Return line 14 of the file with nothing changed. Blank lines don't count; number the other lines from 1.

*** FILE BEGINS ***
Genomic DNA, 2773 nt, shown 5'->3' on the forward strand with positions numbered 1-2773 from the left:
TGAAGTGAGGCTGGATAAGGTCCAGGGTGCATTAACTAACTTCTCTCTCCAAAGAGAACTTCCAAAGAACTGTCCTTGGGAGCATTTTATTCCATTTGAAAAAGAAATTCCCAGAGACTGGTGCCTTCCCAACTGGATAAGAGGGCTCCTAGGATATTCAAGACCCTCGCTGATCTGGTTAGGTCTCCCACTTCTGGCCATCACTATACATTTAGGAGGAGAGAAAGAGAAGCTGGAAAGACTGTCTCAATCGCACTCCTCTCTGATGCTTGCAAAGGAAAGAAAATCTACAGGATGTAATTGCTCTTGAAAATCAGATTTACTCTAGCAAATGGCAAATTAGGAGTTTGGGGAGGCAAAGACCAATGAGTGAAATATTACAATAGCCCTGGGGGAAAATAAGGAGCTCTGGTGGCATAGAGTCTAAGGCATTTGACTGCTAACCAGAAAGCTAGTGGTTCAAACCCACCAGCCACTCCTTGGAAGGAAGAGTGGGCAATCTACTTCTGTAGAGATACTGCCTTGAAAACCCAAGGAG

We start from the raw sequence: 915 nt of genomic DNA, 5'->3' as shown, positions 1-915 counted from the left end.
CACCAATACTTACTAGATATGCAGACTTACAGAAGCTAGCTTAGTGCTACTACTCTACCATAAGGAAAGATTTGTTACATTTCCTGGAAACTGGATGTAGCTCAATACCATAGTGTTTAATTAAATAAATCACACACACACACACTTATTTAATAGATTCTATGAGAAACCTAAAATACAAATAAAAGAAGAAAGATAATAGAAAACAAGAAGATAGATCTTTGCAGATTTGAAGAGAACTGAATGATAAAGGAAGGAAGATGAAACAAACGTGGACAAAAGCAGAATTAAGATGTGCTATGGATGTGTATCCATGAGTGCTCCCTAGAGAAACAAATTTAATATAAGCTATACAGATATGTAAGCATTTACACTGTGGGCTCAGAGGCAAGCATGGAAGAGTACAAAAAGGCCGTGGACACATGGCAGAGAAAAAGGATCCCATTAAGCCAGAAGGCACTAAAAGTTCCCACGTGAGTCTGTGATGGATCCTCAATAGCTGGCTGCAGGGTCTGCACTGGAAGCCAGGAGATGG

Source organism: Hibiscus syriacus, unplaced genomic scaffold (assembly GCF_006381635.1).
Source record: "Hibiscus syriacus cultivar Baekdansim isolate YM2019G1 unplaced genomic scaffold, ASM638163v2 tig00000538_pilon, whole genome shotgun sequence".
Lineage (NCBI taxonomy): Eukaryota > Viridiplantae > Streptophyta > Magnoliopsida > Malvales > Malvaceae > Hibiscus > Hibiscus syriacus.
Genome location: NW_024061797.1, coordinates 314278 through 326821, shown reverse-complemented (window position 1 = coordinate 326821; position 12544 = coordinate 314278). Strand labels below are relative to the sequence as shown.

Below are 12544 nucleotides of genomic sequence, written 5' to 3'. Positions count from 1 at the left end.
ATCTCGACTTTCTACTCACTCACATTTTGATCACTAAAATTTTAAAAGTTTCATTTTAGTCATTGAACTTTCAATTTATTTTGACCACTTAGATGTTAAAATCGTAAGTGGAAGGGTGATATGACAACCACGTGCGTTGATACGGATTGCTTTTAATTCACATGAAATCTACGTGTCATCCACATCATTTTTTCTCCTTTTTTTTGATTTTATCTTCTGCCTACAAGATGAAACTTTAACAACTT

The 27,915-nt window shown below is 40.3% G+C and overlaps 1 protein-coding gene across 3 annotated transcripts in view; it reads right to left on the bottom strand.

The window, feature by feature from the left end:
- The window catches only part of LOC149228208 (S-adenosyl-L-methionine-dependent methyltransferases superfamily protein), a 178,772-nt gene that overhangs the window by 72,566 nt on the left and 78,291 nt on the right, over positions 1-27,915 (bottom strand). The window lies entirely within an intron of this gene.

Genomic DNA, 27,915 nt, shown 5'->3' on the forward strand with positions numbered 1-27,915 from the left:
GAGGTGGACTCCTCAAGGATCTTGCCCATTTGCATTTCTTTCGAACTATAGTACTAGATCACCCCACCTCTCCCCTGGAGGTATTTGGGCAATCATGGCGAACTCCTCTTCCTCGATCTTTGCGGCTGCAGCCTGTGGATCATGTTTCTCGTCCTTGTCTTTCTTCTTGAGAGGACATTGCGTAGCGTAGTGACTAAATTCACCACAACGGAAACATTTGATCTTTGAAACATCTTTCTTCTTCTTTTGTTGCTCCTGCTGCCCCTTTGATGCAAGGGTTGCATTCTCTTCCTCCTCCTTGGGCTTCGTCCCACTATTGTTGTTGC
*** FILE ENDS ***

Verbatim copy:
Genomic DNA, 27,915 nt, shown 5'->3' on the forward strand with positions numbered 1-27,915 from the left: